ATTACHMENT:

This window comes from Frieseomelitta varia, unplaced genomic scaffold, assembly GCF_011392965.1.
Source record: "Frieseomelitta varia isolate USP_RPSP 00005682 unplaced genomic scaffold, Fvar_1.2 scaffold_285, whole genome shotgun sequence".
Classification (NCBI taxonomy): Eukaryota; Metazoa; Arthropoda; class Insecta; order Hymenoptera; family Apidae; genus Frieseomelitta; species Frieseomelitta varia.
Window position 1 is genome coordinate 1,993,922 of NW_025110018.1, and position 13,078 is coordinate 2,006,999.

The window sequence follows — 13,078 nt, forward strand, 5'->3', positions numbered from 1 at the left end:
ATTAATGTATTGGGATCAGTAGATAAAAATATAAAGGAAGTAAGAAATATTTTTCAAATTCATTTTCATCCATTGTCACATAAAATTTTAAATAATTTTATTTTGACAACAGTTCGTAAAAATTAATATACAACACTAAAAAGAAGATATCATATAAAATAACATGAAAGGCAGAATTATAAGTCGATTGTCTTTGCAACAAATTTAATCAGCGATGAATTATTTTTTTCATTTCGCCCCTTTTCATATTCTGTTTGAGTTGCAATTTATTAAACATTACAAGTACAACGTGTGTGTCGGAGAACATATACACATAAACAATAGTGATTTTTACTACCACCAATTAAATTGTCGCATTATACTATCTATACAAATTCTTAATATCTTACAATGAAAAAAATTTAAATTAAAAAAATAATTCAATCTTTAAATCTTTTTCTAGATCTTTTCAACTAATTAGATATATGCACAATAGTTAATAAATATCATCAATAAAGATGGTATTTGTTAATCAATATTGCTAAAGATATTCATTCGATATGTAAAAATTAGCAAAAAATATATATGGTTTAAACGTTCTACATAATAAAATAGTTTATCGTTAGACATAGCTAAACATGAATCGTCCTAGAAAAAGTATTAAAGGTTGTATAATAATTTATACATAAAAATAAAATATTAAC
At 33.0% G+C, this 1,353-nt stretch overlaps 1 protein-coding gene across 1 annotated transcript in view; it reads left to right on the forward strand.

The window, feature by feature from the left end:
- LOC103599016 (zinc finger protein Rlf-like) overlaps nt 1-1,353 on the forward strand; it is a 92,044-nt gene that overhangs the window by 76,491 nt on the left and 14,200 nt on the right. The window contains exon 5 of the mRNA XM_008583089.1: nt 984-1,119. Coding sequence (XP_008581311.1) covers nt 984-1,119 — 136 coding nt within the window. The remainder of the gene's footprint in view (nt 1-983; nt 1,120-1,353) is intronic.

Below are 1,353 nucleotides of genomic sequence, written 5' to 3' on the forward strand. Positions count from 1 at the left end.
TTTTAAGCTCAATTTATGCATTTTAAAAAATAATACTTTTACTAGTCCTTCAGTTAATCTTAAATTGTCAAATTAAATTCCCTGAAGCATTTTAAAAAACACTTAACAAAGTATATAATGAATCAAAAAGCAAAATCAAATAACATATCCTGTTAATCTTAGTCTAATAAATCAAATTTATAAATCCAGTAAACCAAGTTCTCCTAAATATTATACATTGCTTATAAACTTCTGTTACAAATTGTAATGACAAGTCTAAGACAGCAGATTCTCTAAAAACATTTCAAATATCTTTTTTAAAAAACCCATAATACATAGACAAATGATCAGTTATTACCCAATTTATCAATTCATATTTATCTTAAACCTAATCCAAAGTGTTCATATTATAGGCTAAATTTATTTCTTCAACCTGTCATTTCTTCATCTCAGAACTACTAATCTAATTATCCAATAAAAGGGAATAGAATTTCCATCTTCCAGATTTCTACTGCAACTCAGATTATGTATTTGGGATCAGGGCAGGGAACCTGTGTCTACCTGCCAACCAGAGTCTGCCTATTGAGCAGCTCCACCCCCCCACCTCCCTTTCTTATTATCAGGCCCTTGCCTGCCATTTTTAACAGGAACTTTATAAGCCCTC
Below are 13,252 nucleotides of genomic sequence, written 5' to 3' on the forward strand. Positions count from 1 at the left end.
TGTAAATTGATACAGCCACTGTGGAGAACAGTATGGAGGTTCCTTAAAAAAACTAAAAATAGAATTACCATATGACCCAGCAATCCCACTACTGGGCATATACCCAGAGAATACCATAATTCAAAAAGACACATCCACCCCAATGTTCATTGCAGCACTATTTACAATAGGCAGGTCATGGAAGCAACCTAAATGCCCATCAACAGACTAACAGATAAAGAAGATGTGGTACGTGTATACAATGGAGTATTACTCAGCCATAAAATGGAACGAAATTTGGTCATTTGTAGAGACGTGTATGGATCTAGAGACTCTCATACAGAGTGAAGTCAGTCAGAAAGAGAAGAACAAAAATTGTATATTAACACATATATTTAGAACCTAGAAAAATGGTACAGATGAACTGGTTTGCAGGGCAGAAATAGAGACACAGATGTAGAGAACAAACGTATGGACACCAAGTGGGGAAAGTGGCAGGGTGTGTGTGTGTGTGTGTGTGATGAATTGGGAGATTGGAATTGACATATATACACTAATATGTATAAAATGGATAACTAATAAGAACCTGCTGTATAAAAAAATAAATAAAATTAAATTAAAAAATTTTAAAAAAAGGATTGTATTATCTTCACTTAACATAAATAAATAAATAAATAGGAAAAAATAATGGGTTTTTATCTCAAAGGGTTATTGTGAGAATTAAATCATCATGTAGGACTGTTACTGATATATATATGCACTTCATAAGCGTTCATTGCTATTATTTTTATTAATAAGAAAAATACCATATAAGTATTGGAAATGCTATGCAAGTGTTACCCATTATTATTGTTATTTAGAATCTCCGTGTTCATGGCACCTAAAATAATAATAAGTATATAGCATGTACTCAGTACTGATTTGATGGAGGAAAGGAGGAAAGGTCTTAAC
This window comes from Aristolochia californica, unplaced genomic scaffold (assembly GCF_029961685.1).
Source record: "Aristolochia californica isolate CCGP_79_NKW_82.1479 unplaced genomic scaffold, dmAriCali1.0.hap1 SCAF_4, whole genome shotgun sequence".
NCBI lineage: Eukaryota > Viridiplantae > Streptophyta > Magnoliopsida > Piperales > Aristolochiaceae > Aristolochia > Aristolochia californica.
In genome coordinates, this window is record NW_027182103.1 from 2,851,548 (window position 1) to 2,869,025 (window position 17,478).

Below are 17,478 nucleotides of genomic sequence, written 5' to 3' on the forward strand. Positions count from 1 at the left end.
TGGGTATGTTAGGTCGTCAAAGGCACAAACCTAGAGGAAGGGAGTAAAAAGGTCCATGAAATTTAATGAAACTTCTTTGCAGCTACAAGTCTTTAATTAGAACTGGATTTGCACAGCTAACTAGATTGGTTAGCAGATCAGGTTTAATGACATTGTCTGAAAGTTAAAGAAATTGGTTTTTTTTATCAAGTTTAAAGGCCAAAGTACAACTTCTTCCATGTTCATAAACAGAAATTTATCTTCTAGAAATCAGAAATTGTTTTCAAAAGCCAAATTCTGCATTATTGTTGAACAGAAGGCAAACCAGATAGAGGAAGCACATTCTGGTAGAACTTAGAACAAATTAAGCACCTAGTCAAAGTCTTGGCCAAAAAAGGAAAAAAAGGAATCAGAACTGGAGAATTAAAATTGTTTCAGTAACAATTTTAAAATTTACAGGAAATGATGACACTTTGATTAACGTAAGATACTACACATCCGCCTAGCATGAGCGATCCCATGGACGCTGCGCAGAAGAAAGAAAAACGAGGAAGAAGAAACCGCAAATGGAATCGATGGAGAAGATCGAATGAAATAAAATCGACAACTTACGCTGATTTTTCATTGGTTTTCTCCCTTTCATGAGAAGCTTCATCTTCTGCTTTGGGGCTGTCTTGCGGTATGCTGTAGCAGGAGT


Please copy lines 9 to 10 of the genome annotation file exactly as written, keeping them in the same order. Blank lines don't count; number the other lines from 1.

- LOC103599016 (zinc finger protein Rlf-like) overlaps nt 1-1,353 on the forward strand; it is a 92,044-nt gene that overhangs the window by 76,491 nt on the left and 14,200 nt on the right. The window contains exon 5 of the mRNA XM_008583089.1: nt 984-1,119. Coding sequence (XP_008581311.1) covers nt 984-1,119 — 136 coding nt within the window. The remainder of the gene's footprint in view (nt 1-983; nt 1,120-1,353) is intronic.

Below are 1,353 nucleotides of genomic sequence, written 5' to 3' on the forward strand. Positions count from 1 at the left end.